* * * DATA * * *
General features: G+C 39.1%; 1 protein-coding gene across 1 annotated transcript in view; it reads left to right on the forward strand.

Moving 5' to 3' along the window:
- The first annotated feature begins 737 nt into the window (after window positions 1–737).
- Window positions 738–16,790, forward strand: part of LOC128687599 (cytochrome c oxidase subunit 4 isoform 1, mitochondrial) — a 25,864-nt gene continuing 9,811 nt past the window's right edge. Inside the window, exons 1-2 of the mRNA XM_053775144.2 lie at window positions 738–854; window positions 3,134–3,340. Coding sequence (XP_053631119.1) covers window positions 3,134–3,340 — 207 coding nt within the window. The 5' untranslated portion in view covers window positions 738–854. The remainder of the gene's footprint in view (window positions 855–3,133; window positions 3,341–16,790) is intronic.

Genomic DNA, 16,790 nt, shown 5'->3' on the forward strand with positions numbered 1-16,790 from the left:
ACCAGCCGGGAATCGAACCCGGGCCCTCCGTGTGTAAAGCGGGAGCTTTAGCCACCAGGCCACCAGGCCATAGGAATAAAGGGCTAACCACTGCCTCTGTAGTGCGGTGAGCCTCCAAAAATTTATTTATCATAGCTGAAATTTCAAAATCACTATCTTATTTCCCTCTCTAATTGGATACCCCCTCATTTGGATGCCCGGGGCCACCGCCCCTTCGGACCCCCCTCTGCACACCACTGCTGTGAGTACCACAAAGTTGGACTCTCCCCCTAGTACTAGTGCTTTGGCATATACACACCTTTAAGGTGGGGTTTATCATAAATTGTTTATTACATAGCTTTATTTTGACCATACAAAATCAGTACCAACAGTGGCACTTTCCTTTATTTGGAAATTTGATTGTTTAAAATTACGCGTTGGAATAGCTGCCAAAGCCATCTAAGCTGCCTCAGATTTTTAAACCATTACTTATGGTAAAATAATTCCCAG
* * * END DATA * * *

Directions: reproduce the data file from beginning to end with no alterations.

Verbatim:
General features: G+C 39.1%; 1 protein-coding gene across 1 annotated transcript in view; it reads left to right on the forward strand.

Moving 5' to 3' along the window:
- The first annotated feature begins 737 nt into the window (after window positions 1–737).
- Window positions 738–16,790, forward strand: part of LOC128687599 (cytochrome c oxidase subunit 4 isoform 1, mitochondrial) — a 25,864-nt gene continuing 9,811 nt past the window's right edge. Inside the window, exons 1-2 of the mRNA XM_053775144.2 lie at window positions 738–854; window positions 3,134–3,340. Coding sequence (XP_053631119.1) covers window positions 3,134–3,340 — 207 coding nt within the window. The 5' untranslated portion in view covers window positions 738–854. The remainder of the gene's footprint in view (window positions 855–3,133; window positions 3,341–16,790) is intronic.

Genomic DNA, 16,790 nt, shown 5'->3' on the forward strand with positions numbered 1-16,790 from the left:
ACCAGCCGGGAATCGAACCCGGGCCCTCCGTGTGTAAAGCGGGAGCTTTAGCCACCAGGCCACCAGGCCATAGGAATAAAGGGCTAACCACTGCCTCTGTAGTGCGGTGAGCCTCCAAAAATTTATTTATCATAGCTGAAATTTCAAAATCACTATCTTATTTCCCTCTCTAATTGGATACCCCCTCATTTGGATGCCCGGGGCCACCGCCCCTTCGGACCCCCCTCTGCACACCACTGCTGTGAGTACCACAAAGTTGGACTCTCCCCCTAGTACTAGTGCTTTGGCATATACACACCTTTAAGGTGGGGTTTATCATAAATTGTTTATTACATAGCTTTATTTTGACCATACAAAATCAGTACCAACAGTGGCACTTTCCTTTATTTGGAAATTTGATTGTTTAAAATTACGCGTTGGAATAGCTGCCAAAGCCATCTAAGCTGCCTCAGATTTTTAAACCATTACTTATGGTAAAATAATTCCCAG